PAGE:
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Unformatted text preview: july 17, 2010 Economic & Political Weekly EPW july 17, 2010 vol xlv no 29 7 Understanding the Bandh Without adequate mass participation, Bharat bandhs may not achieve their goals. T he country experienced a Bharat bandh (all-India general strike) after a long time on 5 July, in protest against the deregulation of fuel prices and high inflation, now uncon- trolled for over a year. Both the issues are important and it is commendable that the opposition parties, led by the left, have made these the centre of their political agenda. While the economic policies of the past decade and more have managed to put the country on a high-growth track, it is also evident that inequality has increased sharply and we are doing terribly on many social indicators. In such a situation, the level of opposition to the econo- mic policies of the ruling United Progressive Alliance (upa) govern- ment is actually less than what it should be. For far too long have government policies been enacted and implemented without any significant mass opposition. That needs to change, and thus, the raising of the agitational pitch is welcome. But, having said this, it is also necessary to take a closer look at the particular weapon which was deployed on 5 July – the Bharat bandh or general strike. The key to understanding the structure and political implica- tions of the Bharat bandh is in the fact that more than nine out of 10 of India’s workers are in the unorganised sector. A majority of these are in the rural areas linked to agriculture; those in non- farm work remain fragmented in small and smaller units. In the urban areas too, a large number of working people are casual labourers or self-employed. Even within the organised sector, a large proportion of workers are on daily contracts and other forms of casual labour. The livelihood of this overwhelmingly large workforce, as reiterated recently in the reports of the National Commission for Enterprises in the Unorganised Sector, remains precarious and depends on daily earnings. Agitations like Bharat bandh disrupt this. Even when the demands of the bandh are central to their work and life, as they were in the recent instance, this large majority of workers can be mobilised by those who want to undermine the protest, given the structure of their employment. The immediacy of disruption of their daily earnings provides a ready handle to any and every force which would want to subvert the bandh. That this is not merely a theoretical possibility but rather a recur- ring experience is all too apparent. How are they to be mobilised for a Bharat bandh?...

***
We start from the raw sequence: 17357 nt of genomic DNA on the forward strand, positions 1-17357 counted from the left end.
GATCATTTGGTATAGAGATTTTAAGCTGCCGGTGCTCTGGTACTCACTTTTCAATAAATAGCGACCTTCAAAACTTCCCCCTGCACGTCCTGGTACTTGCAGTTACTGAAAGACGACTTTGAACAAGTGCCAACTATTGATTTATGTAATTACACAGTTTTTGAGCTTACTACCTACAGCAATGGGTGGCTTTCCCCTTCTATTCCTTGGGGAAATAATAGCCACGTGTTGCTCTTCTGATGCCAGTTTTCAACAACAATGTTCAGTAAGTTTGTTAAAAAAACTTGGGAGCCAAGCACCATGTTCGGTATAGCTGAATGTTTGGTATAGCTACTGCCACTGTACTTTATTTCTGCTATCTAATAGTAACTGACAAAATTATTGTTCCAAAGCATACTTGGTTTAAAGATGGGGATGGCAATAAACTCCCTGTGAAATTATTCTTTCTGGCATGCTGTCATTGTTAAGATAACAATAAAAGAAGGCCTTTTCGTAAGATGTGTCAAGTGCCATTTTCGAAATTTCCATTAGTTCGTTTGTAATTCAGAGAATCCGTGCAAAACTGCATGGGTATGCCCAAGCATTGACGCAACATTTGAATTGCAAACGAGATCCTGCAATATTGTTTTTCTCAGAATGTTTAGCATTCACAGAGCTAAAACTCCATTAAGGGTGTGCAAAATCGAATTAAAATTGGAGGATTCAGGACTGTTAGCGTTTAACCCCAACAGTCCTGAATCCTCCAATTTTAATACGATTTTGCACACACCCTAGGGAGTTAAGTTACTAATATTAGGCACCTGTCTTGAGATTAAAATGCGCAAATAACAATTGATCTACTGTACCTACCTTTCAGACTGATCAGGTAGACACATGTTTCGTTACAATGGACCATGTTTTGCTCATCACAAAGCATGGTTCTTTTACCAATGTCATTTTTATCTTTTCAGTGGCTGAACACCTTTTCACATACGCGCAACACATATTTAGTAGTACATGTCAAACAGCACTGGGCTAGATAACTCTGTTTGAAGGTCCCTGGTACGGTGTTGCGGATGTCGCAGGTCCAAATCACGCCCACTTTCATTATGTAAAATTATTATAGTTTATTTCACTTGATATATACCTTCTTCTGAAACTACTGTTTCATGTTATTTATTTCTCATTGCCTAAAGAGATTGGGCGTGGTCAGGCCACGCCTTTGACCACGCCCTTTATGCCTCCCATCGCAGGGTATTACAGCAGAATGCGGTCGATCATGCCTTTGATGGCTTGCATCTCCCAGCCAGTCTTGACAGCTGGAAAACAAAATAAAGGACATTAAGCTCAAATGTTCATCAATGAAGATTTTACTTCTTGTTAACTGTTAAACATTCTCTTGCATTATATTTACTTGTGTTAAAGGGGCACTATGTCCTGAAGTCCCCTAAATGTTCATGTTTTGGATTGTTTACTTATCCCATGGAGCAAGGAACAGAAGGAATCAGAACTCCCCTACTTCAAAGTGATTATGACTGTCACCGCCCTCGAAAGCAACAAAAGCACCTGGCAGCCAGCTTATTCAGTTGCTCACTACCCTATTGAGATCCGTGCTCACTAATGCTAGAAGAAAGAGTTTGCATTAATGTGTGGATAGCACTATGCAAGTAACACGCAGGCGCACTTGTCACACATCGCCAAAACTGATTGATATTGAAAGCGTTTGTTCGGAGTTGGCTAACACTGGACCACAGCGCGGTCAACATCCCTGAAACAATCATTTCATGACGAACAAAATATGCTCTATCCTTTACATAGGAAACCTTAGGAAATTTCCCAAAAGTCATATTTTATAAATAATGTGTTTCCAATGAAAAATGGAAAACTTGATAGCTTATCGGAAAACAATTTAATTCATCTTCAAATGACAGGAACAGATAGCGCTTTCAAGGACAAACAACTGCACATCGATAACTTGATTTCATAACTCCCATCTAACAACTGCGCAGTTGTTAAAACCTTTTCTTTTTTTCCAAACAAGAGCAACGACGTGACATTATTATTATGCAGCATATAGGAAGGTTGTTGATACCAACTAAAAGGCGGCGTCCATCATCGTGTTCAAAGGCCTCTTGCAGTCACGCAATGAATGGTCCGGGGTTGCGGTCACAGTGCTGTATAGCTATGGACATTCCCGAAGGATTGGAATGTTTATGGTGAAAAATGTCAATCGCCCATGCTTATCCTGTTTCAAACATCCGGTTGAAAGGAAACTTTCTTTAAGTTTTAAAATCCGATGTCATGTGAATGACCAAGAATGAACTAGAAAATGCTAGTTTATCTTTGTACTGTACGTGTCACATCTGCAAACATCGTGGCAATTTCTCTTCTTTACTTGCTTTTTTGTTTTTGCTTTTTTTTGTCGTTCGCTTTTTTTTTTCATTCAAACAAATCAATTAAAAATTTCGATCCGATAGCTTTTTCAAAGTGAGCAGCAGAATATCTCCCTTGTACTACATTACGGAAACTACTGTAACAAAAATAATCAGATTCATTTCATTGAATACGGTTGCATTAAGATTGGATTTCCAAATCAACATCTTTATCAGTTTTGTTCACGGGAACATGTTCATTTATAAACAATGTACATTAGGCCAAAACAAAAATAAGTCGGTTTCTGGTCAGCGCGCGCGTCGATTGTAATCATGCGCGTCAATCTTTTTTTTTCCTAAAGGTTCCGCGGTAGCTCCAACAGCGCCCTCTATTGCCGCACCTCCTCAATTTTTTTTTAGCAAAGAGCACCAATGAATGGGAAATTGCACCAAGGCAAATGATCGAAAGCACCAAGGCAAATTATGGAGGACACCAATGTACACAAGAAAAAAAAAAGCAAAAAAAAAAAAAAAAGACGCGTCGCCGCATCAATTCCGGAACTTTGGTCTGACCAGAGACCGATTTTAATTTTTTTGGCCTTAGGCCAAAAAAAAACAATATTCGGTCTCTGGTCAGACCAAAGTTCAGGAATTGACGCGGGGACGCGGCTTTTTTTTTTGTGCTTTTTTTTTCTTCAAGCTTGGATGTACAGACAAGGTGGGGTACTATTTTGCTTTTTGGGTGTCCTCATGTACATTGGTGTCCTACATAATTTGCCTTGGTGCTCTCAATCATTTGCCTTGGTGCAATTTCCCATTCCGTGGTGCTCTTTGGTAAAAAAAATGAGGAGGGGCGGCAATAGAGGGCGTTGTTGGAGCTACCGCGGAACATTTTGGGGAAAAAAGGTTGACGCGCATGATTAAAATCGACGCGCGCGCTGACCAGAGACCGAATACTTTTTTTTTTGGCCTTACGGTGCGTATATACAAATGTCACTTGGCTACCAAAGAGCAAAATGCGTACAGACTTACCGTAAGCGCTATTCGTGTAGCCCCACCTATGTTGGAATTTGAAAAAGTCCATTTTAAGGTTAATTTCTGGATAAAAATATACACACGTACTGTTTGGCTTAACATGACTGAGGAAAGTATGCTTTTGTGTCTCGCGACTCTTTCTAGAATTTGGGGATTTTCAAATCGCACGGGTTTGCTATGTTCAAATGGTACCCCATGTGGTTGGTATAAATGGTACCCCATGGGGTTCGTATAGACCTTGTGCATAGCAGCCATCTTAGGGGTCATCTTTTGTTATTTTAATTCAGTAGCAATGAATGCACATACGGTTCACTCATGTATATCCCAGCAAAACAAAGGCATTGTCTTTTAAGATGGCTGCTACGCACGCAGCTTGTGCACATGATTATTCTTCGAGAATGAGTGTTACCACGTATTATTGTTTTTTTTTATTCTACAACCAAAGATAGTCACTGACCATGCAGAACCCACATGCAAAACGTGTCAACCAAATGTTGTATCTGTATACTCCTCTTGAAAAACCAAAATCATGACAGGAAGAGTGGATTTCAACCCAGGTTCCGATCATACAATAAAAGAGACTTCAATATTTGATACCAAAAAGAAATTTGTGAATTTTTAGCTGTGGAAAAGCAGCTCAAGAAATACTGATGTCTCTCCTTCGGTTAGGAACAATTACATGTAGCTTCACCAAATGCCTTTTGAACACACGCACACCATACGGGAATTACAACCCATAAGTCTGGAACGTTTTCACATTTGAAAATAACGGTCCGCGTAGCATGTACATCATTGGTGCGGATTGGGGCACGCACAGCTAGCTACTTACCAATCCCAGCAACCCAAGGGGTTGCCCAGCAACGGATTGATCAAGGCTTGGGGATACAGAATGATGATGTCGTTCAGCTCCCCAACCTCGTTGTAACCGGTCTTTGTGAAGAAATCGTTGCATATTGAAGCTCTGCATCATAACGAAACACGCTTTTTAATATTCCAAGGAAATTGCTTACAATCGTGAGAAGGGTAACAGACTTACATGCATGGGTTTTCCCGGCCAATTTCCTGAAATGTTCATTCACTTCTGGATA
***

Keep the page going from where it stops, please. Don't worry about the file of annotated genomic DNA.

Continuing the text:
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This note was uploaded on 07/31/2010 for the course FIN 201 taught by Professor Hcverma during the Summer '10 term at IIT Kanpur.
- Summer '10